Barbara Gollman, a registered dietitian and an ADA spokeswoman, says schools have had to alter their offerings to appeal to the taste buds of children who have grown up with fast food. However, she says doing so is acceptable because schools still have to meet the USDA guidelines.
"The USDA has put a tremendous amount of attention into school lunches," she says. "Schools are doing a better job nutritionally. But people still have that impression that school and hospital food is bad food. That is hard to overcome."
Even with the government standards, it is a tough job for schools to pick up the nutritional slack. The USDA reports that 1 percent of American youth meets the overall recommendations of the department's Food Guide Pyramid, that 45 percent of elementary school children eat less than one serving of fruit and 20 percent eat less than one serving of vegetables on any given day. Ninety-one percent eat too much saturated fat.
The 1992 USDA-sponsored School Nutrition Dietary Assessment Study, which interviewed 3,550 students nationwide about their eating habits, found that the children who ate the school lunch were exceeding the daily recommendations of fat. However, the school lunch-eaters were more likely than those who didn't eat school lunches to eat more fruits and vegetables, drink more milk and eat fewer sweets and salty snacks.
In the years since that survey, the USDA has organized a "Team Nutrition" project aimed at helping students make healthier choices and school food service staffs come up with appealing, nutritious dishes.
"Our kids are flunking healthy eating," Dorothy R. Caldwell, deputy administrator for the USDA's special nutrition program, said in a speech to the American School Food Service Association earlier this year. "But there is evidence that students who eat the school lunch may be making a better healthy eating grade than those who make other choices."
While most elementary schools students are served a standard lunch (at a price of about $1.60), high school students are generally offered more choices. That includes the good such as make-your-own deli sandwich bars and salad bars and the bad such as doughnuts, chips, soda vending machines, even fast-food franchises in some schools.
"The difficulty I have with school lunches is the choice," says Dr. Les Ellwood, a Fairfax County pediatrician and chairman of the school liaison committee for the Fairfax County Medical Society. "Schools might be offering fruit, but kids will still pick the french fries and Coke. The offerings are nutritious, but you can't force a kid to eat them."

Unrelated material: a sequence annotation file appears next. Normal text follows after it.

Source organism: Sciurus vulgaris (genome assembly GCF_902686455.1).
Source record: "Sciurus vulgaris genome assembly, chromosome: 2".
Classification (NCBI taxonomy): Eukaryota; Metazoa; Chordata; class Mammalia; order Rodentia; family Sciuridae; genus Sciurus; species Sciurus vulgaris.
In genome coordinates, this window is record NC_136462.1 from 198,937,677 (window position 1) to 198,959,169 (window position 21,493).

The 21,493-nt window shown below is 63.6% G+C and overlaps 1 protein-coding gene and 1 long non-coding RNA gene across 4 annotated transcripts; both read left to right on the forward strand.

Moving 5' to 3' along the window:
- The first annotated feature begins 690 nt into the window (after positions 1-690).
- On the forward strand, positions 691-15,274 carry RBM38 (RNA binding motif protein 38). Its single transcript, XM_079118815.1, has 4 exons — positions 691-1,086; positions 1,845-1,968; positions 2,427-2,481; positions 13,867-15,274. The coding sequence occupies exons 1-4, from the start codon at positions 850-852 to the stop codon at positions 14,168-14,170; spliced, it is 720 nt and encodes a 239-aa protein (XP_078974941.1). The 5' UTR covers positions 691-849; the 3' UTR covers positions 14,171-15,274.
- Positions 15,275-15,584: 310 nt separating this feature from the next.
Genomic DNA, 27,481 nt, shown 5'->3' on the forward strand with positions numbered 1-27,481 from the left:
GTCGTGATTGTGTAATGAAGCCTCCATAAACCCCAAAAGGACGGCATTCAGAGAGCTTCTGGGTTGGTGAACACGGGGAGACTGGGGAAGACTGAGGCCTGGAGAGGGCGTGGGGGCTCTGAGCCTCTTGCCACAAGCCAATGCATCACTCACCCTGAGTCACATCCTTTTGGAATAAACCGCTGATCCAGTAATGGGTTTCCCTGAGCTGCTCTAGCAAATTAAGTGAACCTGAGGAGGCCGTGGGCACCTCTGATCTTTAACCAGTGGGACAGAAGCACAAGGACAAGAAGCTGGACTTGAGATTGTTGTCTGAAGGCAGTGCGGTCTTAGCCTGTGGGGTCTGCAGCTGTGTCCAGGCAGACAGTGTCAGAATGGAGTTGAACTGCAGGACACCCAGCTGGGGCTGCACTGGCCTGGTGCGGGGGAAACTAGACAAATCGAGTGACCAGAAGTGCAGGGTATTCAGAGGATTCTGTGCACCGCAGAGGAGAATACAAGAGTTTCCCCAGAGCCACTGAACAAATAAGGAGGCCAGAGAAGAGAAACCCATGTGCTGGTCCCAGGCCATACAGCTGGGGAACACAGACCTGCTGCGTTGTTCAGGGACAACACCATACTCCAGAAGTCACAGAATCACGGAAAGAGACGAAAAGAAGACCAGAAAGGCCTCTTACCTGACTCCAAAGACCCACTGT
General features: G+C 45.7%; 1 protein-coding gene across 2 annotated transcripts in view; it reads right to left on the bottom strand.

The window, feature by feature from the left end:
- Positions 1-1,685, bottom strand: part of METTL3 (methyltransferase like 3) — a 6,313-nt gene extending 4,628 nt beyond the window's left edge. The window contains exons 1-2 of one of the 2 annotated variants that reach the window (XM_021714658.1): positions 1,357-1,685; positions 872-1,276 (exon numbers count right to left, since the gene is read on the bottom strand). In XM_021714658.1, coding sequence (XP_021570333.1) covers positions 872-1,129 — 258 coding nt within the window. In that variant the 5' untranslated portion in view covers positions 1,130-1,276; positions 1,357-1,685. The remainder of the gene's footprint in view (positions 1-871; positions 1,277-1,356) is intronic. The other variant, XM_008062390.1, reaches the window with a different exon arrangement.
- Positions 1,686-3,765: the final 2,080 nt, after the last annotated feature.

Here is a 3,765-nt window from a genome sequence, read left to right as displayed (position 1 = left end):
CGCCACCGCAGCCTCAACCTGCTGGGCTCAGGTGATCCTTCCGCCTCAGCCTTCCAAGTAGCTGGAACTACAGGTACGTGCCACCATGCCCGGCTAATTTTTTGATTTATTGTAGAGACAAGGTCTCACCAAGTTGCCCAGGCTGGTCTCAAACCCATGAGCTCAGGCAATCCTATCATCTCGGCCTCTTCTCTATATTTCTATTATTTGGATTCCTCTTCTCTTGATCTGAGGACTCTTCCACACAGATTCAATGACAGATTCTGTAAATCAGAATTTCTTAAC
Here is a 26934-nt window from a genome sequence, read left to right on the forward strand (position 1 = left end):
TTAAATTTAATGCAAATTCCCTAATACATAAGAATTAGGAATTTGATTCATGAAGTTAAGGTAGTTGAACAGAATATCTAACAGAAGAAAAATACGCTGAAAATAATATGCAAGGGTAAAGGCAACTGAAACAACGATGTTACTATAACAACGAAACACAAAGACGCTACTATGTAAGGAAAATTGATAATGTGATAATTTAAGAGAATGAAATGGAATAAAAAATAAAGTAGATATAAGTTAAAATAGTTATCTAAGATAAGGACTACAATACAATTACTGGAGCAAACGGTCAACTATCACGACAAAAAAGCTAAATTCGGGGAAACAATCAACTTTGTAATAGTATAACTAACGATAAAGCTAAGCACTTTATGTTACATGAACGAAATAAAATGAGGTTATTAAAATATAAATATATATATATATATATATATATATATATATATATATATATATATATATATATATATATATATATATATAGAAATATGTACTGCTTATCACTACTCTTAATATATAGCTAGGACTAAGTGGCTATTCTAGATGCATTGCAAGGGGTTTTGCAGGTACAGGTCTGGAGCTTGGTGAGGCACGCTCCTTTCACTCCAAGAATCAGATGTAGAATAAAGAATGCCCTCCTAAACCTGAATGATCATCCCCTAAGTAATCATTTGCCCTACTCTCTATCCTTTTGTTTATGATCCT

Dr. Ellwood also is critical of the time restraints children are under during lunchtime. Because of crowded schools and the need to cram more academics into a school day, many students get about a half-hour for lunch.
"The lines to get lunch are so long in some schools," Dr. Ellwood says. "By the time they go through them, many kids only have 10 minutes to eat. We have got to find a way to get food to kids in a quick way."
With that in mind, Ms. Gollman says the best way to ensure good nutrition is to make sure students eat a good breakfast. That way, eating french fries or even skipping lunch won't do much harm.
"If you give them breakfast, then they won't be so starved by lunchtime and will be able to make better food decisions," she says. "Children who eat breakfast will have more energy and will be ready to learn."
Another way to ensure healthy eating is to pay attention to what the school is offering. Ms. Gollman advises keeping a copy of the lunch menu in the kitchen and going over it with your child. It would be a perfect opportunity to talk about making healthy food choices both at school and at home.
It's also a good idea to taste the food for yourself. Many schools have a parent advisory committee for the school food service program.
"We do quite a bit of tasting with parent-teacher association groups," Mrs. Lazor says. "We encourage parents to come in and have lunch. We attend back-to-school night and talk to parents about the food."